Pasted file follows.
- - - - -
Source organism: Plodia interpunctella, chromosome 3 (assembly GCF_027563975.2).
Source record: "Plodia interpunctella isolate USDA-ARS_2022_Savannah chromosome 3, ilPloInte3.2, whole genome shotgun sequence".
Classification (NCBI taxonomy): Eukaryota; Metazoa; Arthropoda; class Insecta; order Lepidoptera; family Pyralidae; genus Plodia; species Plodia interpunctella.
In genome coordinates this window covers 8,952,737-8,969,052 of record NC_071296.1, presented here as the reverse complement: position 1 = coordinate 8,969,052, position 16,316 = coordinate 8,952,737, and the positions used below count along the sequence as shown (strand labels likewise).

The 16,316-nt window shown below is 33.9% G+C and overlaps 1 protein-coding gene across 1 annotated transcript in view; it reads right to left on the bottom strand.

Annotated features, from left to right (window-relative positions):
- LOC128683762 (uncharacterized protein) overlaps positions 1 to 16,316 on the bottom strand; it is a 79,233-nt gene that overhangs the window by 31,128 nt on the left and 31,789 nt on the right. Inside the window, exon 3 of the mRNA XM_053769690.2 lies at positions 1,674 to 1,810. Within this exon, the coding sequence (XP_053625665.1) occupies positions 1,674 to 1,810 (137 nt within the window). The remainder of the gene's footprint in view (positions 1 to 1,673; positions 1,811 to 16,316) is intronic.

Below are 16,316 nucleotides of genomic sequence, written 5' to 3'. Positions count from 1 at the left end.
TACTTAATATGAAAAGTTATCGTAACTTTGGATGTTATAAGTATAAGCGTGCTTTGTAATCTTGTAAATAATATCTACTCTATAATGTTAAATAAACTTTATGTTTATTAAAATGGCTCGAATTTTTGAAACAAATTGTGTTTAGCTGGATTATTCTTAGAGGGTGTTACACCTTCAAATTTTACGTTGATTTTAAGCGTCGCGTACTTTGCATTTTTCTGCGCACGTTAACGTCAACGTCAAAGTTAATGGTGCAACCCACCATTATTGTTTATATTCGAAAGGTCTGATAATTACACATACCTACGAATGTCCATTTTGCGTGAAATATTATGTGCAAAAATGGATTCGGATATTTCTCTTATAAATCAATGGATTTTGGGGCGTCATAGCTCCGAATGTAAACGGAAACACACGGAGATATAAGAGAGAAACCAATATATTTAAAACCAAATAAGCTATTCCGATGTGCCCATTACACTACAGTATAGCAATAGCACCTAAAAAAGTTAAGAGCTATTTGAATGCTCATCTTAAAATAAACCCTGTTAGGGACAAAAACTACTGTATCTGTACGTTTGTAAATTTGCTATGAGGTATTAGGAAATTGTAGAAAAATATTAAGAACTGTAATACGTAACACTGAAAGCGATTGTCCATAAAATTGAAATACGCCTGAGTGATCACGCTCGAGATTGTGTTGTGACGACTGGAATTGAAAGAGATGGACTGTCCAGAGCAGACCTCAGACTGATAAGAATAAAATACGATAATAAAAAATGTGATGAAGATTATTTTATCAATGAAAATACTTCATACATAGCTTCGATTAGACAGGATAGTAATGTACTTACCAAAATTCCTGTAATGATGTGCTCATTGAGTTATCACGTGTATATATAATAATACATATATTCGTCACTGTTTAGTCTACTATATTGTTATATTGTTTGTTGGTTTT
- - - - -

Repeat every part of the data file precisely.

Source organism: Plodia interpunctella, chromosome 3 (assembly GCF_027563975.2).
Source record: "Plodia interpunctella isolate USDA-ARS_2022_Savannah chromosome 3, ilPloInte3.2, whole genome shotgun sequence".
Classification (NCBI taxonomy): Eukaryota; Metazoa; Arthropoda; class Insecta; order Lepidoptera; family Pyralidae; genus Plodia; species Plodia interpunctella.
In genome coordinates this window covers 8,952,737-8,969,052 of record NC_071296.1, presented here as the reverse complement: position 1 = coordinate 8,969,052, position 16,316 = coordinate 8,952,737, and the positions used below count along the sequence as shown (strand labels likewise).

The 16,316-nt window shown below is 33.9% G+C and overlaps 1 protein-coding gene across 1 annotated transcript in view; it reads right to left on the bottom strand.

Annotated features, from left to right (window-relative positions):
- LOC128683762 (uncharacterized protein) overlaps positions 1 to 16,316 on the bottom strand; it is a 79,233-nt gene that overhangs the window by 31,128 nt on the left and 31,789 nt on the right. Inside the window, exon 3 of the mRNA XM_053769690.2 lies at positions 1,674 to 1,810. Within this exon, the coding sequence (XP_053625665.1) occupies positions 1,674 to 1,810 (137 nt within the window). The remainder of the gene's footprint in view (positions 1 to 1,673; positions 1,811 to 16,316) is intronic.

Below are 16,316 nucleotides of genomic sequence, written 5' to 3'. Positions count from 1 at the left end.
TACTTAATATGAAAAGTTATCGTAACTTTGGATGTTATAAGTATAAGCGTGCTTTGTAATCTTGTAAATAATATCTACTCTATAATGTTAAATAAACTTTATGTTTATTAAAATGGCTCGAATTTTTGAAACAAATTGTGTTTAGCTGGATTATTCTTAGAGGGTGTTACACCTTCAAATTTTACGTTGATTTTAAGCGTCGCGTACTTTGCATTTTTCTGCGCACGTTAACGTCAACGTCAAAGTTAATGGTGCAACCCACCATTATTGTTTATATTCGAAAGGTCTGATAATTACACATACCTACGAATGTCCATTTTGCGTGAAATATTATGTGCAAAAATGGATTCGGATATTTCTCTTATAAATCAATGGATTTTGGGGCGTCATAGCTCCGAATGTAAACGGAAACACACGGAGATATAAGAGAGAAACCAATATATTTAAAACCAAATAAGCTATTCCGATGTGCCCATTACACTACAGTATAGCAATAGCACCTAAAAAAGTTAAGAGCTATTTGAATGCTCATCTTAAAATAAACCCTGTTAGGGACAAAAACTACTGTATCTGTACGTTTGTAAATTTGCTATGAGGTATTAGGAAATTGTAGAAAAATATTAAGAACTGTAATACGTAACACTGAAAGCGATTGTCCATAAAATTGAAATACGCCTGAGTGATCACGCTCGAGATTGTGTTGTGACGACTGGAATTGAAAGAGATGGACTGTCCAGAGCAGACCTCAGACTGATAAGAATAAAATACGATAATAAAAAATGTGATGAAGATTATTTTATCAATGAAAATACTTCATACATAGCTTCGATTAGACAGGATAGTAATGTACTTACCAAAATTCCTGTAATGATGTGCTCATTGAGTTATCACGTGTATATATAATAATACATATATTCGTCACTGTTTAGTCTACTATATTGTTATATTGTTTGTTGGTTTT